The Graduate School


Biomedical Sciences

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Cancers are aggressive, evasive, and ruthless killers, claiming millions of lives every year. Cancers are heterogeneous and there is often no single, clearly defined problem as they harness and manipulate a multitude of fundamental mechanisms at the very essence of life. To investigate these mechanisms and vet potential interventive therapies, humanized mice offer a unique model as a prelude to the use of nanosecond pulse stimulation (NPS), a pulse power technology applying nanosecond duration, high electric field pulses, to ablate human tumors. Immunodeficient mouse strains, NSG and NSG-SGM3, were engrafted with human immune cells and human tumors, which would allow us to study the effects of NPS therapy on the human tumor and the human immune system, albeit not without trials and tribulations. Here we show that mice engrafted with human cord blood CD34+ hematopoietic stem cells (hCD34+ HSC) lack consistency in expansion and chimerism, or variety of immune cell types. Unfortunately, mice that developed the human immune system rejected the human tumors without treatment, while mice that rejected the immune system developed the human tumors. Therefore, we had mice with human immune systems and no tumor to treat, and mice with tumors to treat yet no immune system to study. In non-humanized mice, NPS induced complete tumor death in the patient derived mammary cancer xenograft (PDX) model, but not in the MDA-MB-231 VIM-RFP mammary cancer cell-derived xenograft (CDX) model. The absence of NPS elimination of the CDX is the only known NPS cancer failure and requires further study.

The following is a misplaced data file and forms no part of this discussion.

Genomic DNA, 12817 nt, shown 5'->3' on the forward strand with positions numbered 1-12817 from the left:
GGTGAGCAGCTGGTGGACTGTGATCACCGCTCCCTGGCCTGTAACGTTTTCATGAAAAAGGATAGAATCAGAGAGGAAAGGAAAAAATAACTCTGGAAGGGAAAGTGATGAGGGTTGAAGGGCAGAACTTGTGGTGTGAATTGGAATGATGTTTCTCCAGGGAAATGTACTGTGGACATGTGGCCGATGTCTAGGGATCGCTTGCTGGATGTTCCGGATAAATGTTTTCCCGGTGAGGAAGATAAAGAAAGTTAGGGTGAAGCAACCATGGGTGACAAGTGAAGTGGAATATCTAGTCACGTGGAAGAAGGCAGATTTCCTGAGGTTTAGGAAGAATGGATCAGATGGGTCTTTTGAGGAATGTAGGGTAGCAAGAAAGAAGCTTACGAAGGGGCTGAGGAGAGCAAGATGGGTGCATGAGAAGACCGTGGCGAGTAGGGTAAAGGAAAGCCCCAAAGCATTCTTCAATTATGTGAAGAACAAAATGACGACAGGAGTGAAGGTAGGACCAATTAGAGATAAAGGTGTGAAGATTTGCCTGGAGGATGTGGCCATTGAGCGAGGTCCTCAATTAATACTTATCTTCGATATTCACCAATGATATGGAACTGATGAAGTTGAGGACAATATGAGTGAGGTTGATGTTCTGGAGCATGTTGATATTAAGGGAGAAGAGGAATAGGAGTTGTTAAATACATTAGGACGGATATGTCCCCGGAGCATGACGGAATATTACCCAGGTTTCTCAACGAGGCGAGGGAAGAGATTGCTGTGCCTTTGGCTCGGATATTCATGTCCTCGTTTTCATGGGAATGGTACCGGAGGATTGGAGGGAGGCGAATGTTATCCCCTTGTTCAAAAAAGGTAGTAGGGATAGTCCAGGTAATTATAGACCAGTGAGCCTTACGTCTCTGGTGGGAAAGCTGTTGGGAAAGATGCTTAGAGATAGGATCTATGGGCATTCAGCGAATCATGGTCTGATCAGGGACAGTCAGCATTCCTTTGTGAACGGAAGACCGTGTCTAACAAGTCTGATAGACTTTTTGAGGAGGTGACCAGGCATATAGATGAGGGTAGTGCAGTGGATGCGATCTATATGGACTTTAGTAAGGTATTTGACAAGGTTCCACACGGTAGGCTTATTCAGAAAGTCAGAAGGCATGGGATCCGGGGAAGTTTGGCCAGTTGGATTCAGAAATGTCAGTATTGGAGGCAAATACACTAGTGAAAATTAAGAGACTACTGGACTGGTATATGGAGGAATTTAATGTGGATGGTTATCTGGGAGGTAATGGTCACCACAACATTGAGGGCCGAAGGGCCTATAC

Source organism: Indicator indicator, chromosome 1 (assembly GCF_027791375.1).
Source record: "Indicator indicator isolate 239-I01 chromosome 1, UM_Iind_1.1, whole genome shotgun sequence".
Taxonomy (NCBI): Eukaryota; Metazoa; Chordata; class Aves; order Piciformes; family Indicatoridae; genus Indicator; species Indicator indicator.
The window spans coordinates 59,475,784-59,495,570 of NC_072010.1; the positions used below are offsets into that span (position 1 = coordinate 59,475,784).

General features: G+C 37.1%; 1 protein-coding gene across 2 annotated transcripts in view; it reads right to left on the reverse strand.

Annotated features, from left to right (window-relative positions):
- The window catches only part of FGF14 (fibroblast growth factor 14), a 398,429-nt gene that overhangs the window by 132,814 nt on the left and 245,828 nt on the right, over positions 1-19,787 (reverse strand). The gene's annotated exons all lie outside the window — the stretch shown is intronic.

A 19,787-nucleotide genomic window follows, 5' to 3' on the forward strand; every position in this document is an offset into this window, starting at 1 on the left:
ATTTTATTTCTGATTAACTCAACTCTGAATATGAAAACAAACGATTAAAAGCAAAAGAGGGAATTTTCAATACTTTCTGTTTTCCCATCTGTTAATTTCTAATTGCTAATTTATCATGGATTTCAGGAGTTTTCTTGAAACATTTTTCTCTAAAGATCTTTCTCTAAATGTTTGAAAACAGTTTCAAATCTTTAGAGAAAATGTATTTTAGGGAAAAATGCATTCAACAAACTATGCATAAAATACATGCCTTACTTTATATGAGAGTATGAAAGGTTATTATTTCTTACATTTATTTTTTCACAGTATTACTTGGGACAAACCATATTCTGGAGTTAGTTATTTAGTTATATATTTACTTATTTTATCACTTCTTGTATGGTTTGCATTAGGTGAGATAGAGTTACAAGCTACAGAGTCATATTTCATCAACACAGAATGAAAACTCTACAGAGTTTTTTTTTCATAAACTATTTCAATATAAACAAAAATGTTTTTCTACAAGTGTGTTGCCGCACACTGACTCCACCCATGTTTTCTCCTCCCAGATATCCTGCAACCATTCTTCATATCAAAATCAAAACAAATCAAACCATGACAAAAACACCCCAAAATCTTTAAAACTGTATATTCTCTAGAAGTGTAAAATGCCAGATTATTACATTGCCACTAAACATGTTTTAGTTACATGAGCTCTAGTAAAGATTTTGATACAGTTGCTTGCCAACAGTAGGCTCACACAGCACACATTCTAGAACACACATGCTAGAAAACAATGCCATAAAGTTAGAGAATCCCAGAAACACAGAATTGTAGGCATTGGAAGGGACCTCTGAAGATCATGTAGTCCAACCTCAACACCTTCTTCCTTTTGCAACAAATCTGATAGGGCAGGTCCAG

Animal Experimentation and Research | Biomedical Engineering and Bioengineering | Cell Biology | Oncology



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Trials and Tribulations of Humanizing Mice for Cancer Research